produced in an attempt to illustrate, supplement and portray in tangible form the principles of Christianity
. Virtually all Christian groupings use or have used art to some extent. The prominence of art and the media, style, and representations change; however, the unifying theme is ultimately the representation of the life and times of Jesus
and in some cases the Old Testament
. Depictions of saints are also common, especially in Anglicanism
, Roman Catholicism
, and Eastern Orthodoxy
Christian art is nearly as old as Christianity, and the first preserved Christian images emerge from about 70 AD, as recorded in the archeological findings at the church in Megiddo. This early proliferation of images, although not fully preserved, leaves us with archaeological records regarding early Christianity and its evolution. The oldest still-existent Christian paintings are from the site at Megiddo, dated to around the year 70, and the oldest Christian sculptures are from sarcophagi, dating to the beginning of the 2nd century.
Much of the art surviving from Europe
after the fall of the Roman Empire
is Christian art. While the Western Roman Empire
's political structure essentially collapsed after the fall of Rome
, its religious hierarchy, what is today the modern-day Roman Catholic Church
funded and supported production of sacred art. The Orthodox Church of Constantinople
, which enjoyed greater stability within the surviving Eastern Empire
was key in funding arts there, and glorifying Christianity. As a stable Western European society emerged during the Middle Ages
, the Catholic Church led the way in terms of art, using its resources to commission paintings
During the development of Christian art in the Byzantine empire (see Byzantine art), a more abstract aesthetic replaced the naturalism previously established in Hellenistic art. This new style was hieratic, meaning its primary purpose was to convey religious meaning rather than accurately render objects and people. Realistic perspective, proportions, light and color were ignored in favor of geometric simplification of forms, reverse perspective and standardized conventions to portray individuals and events. The controversy over the use of graven images, the interpretation of the Second Commandment, and the crisis of Byzantine Iconoclasm led to a standardization of religious imagery within the Eastern Orthodoxy.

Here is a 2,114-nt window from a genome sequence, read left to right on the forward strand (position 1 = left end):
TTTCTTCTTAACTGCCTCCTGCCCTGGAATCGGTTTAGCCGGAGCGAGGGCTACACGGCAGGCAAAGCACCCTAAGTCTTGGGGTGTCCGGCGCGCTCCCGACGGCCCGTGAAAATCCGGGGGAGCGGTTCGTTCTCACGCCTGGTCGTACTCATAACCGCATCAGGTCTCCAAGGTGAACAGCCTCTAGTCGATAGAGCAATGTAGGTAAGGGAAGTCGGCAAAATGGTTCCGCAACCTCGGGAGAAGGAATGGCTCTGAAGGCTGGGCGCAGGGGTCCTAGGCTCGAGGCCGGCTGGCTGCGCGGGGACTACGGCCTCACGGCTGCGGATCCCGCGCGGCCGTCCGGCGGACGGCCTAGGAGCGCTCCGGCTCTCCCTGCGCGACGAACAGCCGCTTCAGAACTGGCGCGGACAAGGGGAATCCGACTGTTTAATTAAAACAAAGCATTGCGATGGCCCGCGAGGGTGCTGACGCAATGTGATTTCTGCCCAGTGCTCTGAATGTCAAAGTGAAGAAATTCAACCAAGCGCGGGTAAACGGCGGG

As a secular, non-sectarian, universal notion of art arose in 19th century Western Europe, ancient and Medieval Christian art began to be collected for art appreciation rather than worship, while contemporary Christian art was considered marginal. Occasionally, secular artists treated Christian themes (Bouguereau
) — but only rarely was a Christian artist included in the historical canon (such as Rouault
or Stanley Spencer
). However many modern artists such as Eric Gill
, Marc Chagall
, Henri Matisse
, Jacob Epstein
, Elizabeth Frink
and Graham Sutherland
have produced well-known works of art for churches.
Popular devotional art
Since the advent of printing, the sale of reproductions of pious works has been a major element of popular Christian culture. In the nineteenth century, this included genre painters such as Mihály Munkácsy
. In the modern era, companies specializing in modern commercial Christian artists such as Thomas Blackshear
and Thomas Kinkade
, although widely regarded in the fine art world as kitsch, have been very successful.
A work of Christian art, whatever the medium, usually portrays a specific person or religious event. Each piece usually presents symbolism native to that religious sect. There is no unifying or defining "Christian" symbol; for example, the Christian Cross does not look the same throughout Christian denominations, nor is the Bible the same work of literature for each sect. However, the following are general symbols that are replete throughout most Christian works:
Themes often seen in Christian art are:
- Grabar, André (1968). Christian iconography, a study of its origins. Princeton University Press. ISBN 0691018308.